I’ve actually quite enjoyed this election campaign.
Don’t get me wrong, I’ve not lost my fucking mind. I haven’t been glued to leaders’ debates and party election broadcasts, desperate for a fix of election smack to see me through to the next Andrew Neil interview. I’ve quite enjoyed this one because it’s the first time in my adult life I’ve treated it with the same level of interest and respect owed to a hair-pulling girl fight at a Bolton comprehensive.
See, I gave up on the British voter in 2015. Five years of needy nurses and rising rents had been caused by Tory cuts, tempered only slightly by the lovable Lib Dems. Understandable then that voters would take one look at Ed Miliband eating a bacon sandwich, think “He didn’t get that from a food bank, what does he know about how WE live?” and flock en masse to the party of Iain Duncan Smith. The referendum just made me laugh.
So when the shifty librarian these wankers put in charge last year decided to ask the British people yet again what they thought of her party, assuming a resounding thank you thank you thank you for keeping us safe while crossing rivers, it was clear from the off I’d be finding better things to do.
Checking in the early afternoon each day what old Donald’s been up to on Twitter, for example. The he-said-what whiplash he creates within his own administration has been the top treat of 2017 so far. I’ve also been watching my formerly strong and stable office job turn to shit over the course of a month, ironically while the ‘Ministerial Strategy Visits Team’ try to out-important each other by braying the words ‘Secretary of State’ and ‘Number 10’ just across the way there. Oh I’ve found much to occupy myself these past weeks.
But it’s hard to avoid politics entirely. At least I’m getting better at picking up the highlights and avoiding the dross, by which I mean UKIP and Plaid Cymru. Leanne, look, I can’t vote for your party so get off my bloody TV can you, yeah? And Paul, please fall in a ditch. Filled with scorpions. Immigrant scorpions.
Problematic vicar Tim Farron has provided a gem or two. I genuinely sympathise with the man when he’s asked whether being gay is a sin. There’s a flash behind the eyes as he thinks “Since sin is defined as ‘anything the Bible says is wrong’ then, based on logic alone, of course it’s a fucking sin”. Don’t say that though Tim, that’s no vote winner. In 21st century Britain the Bible has about as much relevance to right and wrong as The Warlock of Firetop Mountain, but it still has the power to make the imbeciles who believe it flounder in the face of Laura fucking Kuenssberg’s journalistic dexterity.
Diane Abbott has been highly amusing, as the former recipient of Jeremy Corbyn and the place where details go to die. She has been retired from her post, a day before the election, I have just been informed. Illness, they say. Is haplessness a disease now? Yes yes when it turns out to be a massive tumour I’m certain I’ll regret such cynicism. Certain of it. I’ll miss you, Diane.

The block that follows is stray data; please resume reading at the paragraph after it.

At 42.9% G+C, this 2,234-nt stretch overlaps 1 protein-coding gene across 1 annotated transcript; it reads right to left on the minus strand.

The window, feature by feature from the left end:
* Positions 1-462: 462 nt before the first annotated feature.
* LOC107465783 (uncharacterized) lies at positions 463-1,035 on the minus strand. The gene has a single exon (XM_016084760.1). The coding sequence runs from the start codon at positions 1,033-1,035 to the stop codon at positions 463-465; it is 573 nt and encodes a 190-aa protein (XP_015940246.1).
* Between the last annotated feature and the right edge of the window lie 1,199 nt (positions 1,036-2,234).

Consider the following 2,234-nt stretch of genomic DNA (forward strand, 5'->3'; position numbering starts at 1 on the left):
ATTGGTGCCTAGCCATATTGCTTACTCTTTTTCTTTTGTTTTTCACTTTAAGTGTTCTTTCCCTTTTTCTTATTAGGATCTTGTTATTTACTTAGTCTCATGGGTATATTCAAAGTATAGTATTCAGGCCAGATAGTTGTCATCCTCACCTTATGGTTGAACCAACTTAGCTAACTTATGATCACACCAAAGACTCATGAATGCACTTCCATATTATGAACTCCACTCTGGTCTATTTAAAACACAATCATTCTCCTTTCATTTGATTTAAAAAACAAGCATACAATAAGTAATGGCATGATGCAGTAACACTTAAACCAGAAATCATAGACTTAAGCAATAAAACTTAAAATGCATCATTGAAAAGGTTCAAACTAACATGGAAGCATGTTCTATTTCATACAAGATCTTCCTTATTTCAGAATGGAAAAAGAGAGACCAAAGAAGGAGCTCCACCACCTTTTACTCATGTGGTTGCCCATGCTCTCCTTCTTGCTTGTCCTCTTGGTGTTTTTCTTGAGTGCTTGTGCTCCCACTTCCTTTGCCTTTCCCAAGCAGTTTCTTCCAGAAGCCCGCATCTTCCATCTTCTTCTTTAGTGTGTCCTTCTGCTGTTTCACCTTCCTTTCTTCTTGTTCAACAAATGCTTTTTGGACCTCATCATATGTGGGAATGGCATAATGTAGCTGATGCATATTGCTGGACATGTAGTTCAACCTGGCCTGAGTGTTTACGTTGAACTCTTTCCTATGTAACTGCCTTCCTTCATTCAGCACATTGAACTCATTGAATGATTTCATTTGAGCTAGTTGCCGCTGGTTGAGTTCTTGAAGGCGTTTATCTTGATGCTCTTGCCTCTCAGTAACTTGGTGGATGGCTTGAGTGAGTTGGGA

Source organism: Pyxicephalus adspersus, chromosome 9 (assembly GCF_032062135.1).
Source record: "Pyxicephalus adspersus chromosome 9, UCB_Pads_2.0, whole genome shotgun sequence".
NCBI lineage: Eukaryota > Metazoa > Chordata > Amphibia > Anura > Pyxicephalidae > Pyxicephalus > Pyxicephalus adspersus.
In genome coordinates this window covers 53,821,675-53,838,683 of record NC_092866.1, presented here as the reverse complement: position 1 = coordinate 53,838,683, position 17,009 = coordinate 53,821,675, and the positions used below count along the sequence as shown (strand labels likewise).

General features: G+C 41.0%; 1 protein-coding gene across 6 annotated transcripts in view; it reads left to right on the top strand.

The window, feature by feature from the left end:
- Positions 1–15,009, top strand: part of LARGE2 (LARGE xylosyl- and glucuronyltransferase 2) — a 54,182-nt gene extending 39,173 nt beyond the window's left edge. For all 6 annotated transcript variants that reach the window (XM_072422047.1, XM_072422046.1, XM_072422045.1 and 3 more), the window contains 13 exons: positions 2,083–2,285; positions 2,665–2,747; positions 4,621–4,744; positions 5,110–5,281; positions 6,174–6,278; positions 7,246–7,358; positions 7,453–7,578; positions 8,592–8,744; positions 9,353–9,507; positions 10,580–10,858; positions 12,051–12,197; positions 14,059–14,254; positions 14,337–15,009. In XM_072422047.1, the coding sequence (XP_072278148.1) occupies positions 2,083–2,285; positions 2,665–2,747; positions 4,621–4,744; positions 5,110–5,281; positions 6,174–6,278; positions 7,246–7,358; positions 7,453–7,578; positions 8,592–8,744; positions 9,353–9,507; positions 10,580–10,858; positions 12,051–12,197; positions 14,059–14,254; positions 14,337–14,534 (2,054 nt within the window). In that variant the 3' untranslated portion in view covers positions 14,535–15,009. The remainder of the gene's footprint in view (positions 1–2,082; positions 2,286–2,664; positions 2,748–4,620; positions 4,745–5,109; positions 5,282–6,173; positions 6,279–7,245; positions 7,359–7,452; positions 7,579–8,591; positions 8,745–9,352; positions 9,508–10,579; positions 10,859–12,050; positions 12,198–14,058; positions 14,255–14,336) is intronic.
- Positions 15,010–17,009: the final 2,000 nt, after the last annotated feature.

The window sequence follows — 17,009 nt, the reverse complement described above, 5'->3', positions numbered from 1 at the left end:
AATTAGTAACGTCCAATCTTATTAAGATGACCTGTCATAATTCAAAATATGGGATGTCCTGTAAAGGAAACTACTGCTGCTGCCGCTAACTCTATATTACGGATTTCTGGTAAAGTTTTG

Scotland continues to make no sense. I don’t want another referendum so I’d better vote Conservative. Could do mate, could do that yeah. I mean, that Ruth Davidson sat on a bull once. Obviously they’ll come at your highland coos with redcoats on horseback and they’ll ban Buckfast on terrorist grounds, but don’t let that stop you. When asked on the TV last night why she liked Theresa May, one Scottish woman replied with a cackle: “I like her shoes!”
Yes that’s right! That’s how you decide! Sandwiches and sin and shoes and fucking hell he won’t say he’ll press the nuclear button to kill millions so how can we trust him with public sector pay? That’s how you do it, Britain!
And that’s how you’ll do it. Pubs and bars across the country tonight will be filled with people in the crucial 18-25 demographic, with every intention of voting, as though hangovers don’t exist. ‘Why don’t young people vote?’ will be the plaintive cry. Because Britain hates itself and drinks to forget, and forgets to vote. We hold these truths to be self-evident, hic, bblurrrgh.
No matter how tight ‘the polls’ have become, you’ll be waking up Friday having voted the Tories back in with a larger majority. Despite Corbyn having apparently galvanised a nation’s youth at huge rallies across the land, they’ll still round on him once again when that nation’s pensioners have had their senile say. Theresa May will take us into the promised land of the 19th century when the EU don’t see a need to give us anything we ask for, because why the hell would they? Nicola Sturgeon will continue to try to hunt down that lone Lib Dem MP in Scotland, whereareyayabastardyou. With tragic inevitability, it’s a warm welcome back for Nick Clegg.
But I don’t care. Hope died two years back. I will still vote myself, for one reason. I’ll vote Green because if anyone still cares they’ll look at the 1,306 people in my constituency who do so and think “Well, that’s one better than 1,305. One extra person who cares more about trees than cars. One less Briton putting profit above poverty. One more voter with an eye to a happier, peaceful future we can never, ever have.”
One vote. No point. Do as you will, Britain. I have the sneaking suspicion it won’t change a damn thing.